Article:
So, let’s take, say, the poorest countries in the Western Hemisphere: Haiti and Bolivia. In Haiti, there was an election in 1990, which really was an extraordinary display of democracy, much more so than this. In Haiti, there were grassroots movements, popular movements that developed in the slums and in the hills, which nobody was paying any attention to. And they managed, even without any resources, to sweep into power their own candidate, a populist priest, Jean-Bertrand Aristide. That’s a victory for democracy, when popular movements can organize and set programs and pick their candidate and put him into office, which is not what happened here, of course. I mean, Obama did organize a great large number of people and many enthusiastic people, what’s called in the press “Obama’s Army.” But the army is supposed to take instructions, not to implement, to introduce, develop programs and call on its own candidate to implement them. That’s critical. If the army keeps to that condition, nothing much will change. If it, on the other hand, goes the way activists did in the ’60s, a lot could change, one of the choices that has to be made. However — so that’s Haiti. Of course, that didn’t last very long. A couple of months later, there was military coup, a period of terror. I won’t go through the whole record, but up to the present, the traditional torturers of Haiti — France and the United States — have made sure that there won’t be a victory for democracy there. It’s a miserable story, contrary to many illusions.
Take the second poorest country, Bolivia. They had an election in 2005 that’s almost unimaginable in the West, certainly here, anywhere. The person elected into office was indigenous. That’s the most oppressed population in the hemisphere, that is, those who survived. He’s a poor peasant. How did he get in? Well, he got in because there were, again, mass popular movements, which elected their own representative. And they are the source of the programs, which are serious ones. There are real issues, and people know them: control over resources, cultural rights, social justice, and so on. Furthermore, the election was just an event that was a particular stage in a long continuing struggle, a lot before and a lot after. There was day when people pushed the levers, but that’s just an event in ongoing popular struggles, very serious ones. A couple of years ago, there was a major struggle over privatization of water, an effort which would in effect deprive a good part of the population of water to drink. And it was a bitter struggle. A lot of people were killed. But they won it, through international solidarity, in fact, which helped. And it continues. Now that’s a real election. Again, the plans, the programs are being developed, acted on constantly by mass popular movements, which then select their own representative from their own ranks to carry out their programs. And that’s quite different from what happened here.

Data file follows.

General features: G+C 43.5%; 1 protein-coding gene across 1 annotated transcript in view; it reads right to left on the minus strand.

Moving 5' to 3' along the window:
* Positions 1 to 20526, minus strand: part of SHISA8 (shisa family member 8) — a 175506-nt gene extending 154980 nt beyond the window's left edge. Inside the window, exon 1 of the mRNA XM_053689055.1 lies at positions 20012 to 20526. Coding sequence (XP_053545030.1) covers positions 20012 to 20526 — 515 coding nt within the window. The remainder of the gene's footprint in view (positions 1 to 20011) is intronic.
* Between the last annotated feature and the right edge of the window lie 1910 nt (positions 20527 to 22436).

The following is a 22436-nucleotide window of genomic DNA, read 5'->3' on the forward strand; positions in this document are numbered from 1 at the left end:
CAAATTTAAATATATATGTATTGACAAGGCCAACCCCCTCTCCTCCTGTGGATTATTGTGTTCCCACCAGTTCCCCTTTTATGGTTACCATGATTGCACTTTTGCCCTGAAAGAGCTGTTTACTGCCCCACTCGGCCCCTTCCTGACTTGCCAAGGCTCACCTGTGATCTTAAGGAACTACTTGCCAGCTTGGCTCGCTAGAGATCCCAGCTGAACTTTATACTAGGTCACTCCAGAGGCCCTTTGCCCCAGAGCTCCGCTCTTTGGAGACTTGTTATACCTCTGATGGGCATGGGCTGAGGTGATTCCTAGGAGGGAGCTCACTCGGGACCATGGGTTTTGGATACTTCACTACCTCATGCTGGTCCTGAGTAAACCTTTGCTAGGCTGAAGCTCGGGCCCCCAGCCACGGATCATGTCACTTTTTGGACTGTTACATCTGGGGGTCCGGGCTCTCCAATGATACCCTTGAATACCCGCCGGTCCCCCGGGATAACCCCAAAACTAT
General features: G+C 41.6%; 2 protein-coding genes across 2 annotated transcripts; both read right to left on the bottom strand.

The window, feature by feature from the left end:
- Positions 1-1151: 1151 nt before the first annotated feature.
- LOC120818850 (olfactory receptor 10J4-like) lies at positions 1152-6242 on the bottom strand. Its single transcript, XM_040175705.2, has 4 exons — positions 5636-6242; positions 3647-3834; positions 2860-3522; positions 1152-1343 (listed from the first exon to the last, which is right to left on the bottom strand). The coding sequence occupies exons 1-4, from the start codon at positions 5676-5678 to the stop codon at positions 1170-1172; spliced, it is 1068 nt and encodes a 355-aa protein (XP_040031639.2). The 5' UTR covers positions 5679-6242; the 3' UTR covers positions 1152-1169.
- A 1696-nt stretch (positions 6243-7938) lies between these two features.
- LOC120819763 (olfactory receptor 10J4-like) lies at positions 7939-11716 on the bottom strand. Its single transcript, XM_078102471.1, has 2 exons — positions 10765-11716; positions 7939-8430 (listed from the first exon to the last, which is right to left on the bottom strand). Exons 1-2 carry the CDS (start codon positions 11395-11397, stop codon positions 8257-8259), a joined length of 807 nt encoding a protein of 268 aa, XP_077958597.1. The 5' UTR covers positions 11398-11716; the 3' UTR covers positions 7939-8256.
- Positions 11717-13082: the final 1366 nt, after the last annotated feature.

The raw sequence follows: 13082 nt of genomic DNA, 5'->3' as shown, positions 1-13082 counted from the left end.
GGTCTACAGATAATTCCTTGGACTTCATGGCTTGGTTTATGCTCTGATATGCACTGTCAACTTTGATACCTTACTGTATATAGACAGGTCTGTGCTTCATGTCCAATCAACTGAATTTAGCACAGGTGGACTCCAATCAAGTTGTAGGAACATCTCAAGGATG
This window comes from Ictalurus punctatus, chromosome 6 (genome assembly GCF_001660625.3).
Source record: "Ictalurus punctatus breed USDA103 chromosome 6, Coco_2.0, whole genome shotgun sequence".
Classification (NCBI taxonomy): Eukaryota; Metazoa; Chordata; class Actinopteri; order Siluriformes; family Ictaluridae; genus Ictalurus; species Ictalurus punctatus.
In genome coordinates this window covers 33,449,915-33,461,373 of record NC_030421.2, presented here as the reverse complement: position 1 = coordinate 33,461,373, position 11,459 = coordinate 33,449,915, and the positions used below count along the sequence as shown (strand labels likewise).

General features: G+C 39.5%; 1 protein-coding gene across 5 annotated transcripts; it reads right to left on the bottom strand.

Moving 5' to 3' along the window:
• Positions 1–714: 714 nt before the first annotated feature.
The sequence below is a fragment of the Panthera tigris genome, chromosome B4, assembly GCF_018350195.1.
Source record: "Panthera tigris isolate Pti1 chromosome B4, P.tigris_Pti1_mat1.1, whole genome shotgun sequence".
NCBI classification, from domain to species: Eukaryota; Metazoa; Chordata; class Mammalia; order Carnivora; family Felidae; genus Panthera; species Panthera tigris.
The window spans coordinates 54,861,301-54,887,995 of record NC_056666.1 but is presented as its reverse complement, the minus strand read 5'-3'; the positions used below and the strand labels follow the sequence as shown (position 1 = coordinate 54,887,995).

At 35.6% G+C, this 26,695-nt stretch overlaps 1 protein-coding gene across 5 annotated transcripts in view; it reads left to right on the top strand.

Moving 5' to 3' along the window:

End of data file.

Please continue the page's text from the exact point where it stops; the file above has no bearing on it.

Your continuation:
Actually, what happened here is understood by elite elements. The public relations industry, which runs elections here — quadrennial extravaganzas essentially — makes sure to keep issues in the margins and focus on personalities, character, and so on and so forth. They do that for good reasons. They know — they look at public opinion studies, and they know perfectly well that on a host of major issues both parties are well to the right of the population. That’s one good reason to keep issues off the table. And they recognize the success. So, every year, the advertising industry gives a prize, you know, to the best marketing campaign of the year. This year, Obama won the prize, beat out Apple Company, the best marketing campaign of 2008, which is correct. You know, it’s essentially what happened.